I have been using Dragon Naturally Speaking software with WoW for quite some time now with reasonable success. Having recently upgraded to the latest version and struggling more than usual with unstable wrists, it seemed like the right time to expand from dictation and include some commands in WoW as well. In setting up and starting out, I hit a few interesting points:
- It’s a kind of lag issue created by talking vs typing, i.e. saying ‘eleven’ takes longer than pressing eleven. Dragon is a little slower on implementation than my game pad, but it’s a learning curve not problem and after a few hours it becomes easier to adjust spell casting times correctly.
- ‘For’ and ‘Four’ and two very different words. When not used within context but as a single command, it took a while to realize that the reason why I’m casting entangling roots rather than swipe is because the first is bound to the f key and the second to the 4 key. The simplest solution has been to switch to number mode in combat and back to normal mode out of combat. I have to do that verbally every time, wish there was a way to automate that, but it’s not really a big deal.
- Key binding. I have my quest log bound to Shift + Q for example because it’s easy to press. Dragon doesn’t like commands like those and it leaves me with the issue of either rebinding to single keys that aren’t accessible manually or trying to train Dragon better to understand two letter commands reliably. For now, I’m going with the training as it leaves a big hole in dictation when I can’t capitalize a word because it doesn’t understand shift+h for example and I’m dubious but hopeful that one day it’ll understand me better.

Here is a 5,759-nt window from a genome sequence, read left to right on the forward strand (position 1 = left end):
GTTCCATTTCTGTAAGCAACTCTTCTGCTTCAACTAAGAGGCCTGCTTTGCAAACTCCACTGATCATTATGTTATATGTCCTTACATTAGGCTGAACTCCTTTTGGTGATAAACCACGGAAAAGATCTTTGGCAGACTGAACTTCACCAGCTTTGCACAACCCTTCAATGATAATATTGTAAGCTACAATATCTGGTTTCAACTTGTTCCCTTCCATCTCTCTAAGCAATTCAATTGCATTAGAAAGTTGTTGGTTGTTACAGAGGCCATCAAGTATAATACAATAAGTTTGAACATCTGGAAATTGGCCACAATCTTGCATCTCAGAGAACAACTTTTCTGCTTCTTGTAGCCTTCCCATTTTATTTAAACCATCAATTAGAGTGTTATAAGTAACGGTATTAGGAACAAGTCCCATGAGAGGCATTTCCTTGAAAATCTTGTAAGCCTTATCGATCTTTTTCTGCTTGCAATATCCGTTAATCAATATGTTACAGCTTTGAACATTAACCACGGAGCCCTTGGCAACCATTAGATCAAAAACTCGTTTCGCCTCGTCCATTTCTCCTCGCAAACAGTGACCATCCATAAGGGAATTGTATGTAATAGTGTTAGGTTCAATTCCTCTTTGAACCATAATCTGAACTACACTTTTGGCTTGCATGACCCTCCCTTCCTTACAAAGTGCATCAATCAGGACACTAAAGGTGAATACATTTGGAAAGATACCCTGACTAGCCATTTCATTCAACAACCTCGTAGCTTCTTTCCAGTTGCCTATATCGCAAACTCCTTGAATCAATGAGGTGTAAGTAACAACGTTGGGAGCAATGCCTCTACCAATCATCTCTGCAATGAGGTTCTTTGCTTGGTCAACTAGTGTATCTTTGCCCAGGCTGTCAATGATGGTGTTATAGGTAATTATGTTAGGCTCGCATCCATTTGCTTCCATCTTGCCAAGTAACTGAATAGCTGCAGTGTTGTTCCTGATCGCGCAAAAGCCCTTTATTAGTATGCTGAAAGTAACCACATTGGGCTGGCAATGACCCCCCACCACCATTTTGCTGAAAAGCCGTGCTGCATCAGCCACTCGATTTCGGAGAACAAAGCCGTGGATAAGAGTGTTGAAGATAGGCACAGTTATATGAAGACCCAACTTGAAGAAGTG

- Jumping. Dictation automatically places spaces after letters and words. I lacked the common sense to think of that when my character started jumping after each cast. It’s potentially a novel way to avoid the issues I have been having on fights like Hodir and Keristrasza achievement runs, but it’s not very dignified. It’s less of an issue when stacking HoTs on number mode as it’s generally continuous casting which means continuous talking at a rhythmic pace which is fast enough to count as one number and hence no space inserted, but it’s still an issue that requires fixing. Haven’t fixed it yet.
It’s taken quite a bit of strain off my wrists to talk rather than mash keys and it’s made playing possible a lot sooner than it otherwise would have been. However, movement is still, as always, a big problem. Trying to move with voice commands are very inaccurate and I don’t think any amount of practice will change that for me. And so play time is still determined by how much movement my wrists will tolerate. I love playing WoW. It’s frustrating when issues translate into the game. I dislike the loss of control and the sense of powerlessness I feel when I can see my character doing something stupid or know exactly what I’m suppose to be doing, but can’t manage it, but it’s not as frustrating as it used to be. Playing Warcraft has made me feel less scared of that feeling and more confident in general. There’s plenty of people who run into walls, still miss the Thadius jump routinely even though they’re now in Naxx gearing their third alt, everybody still hates phase three on Maly and I’m rarely the only one to get caught out on Hodir. There’s always more to be done to make it easier and less painful to play, but every step in the process has been fun and I don’t mind being where I am now, except maybe, want to raid more.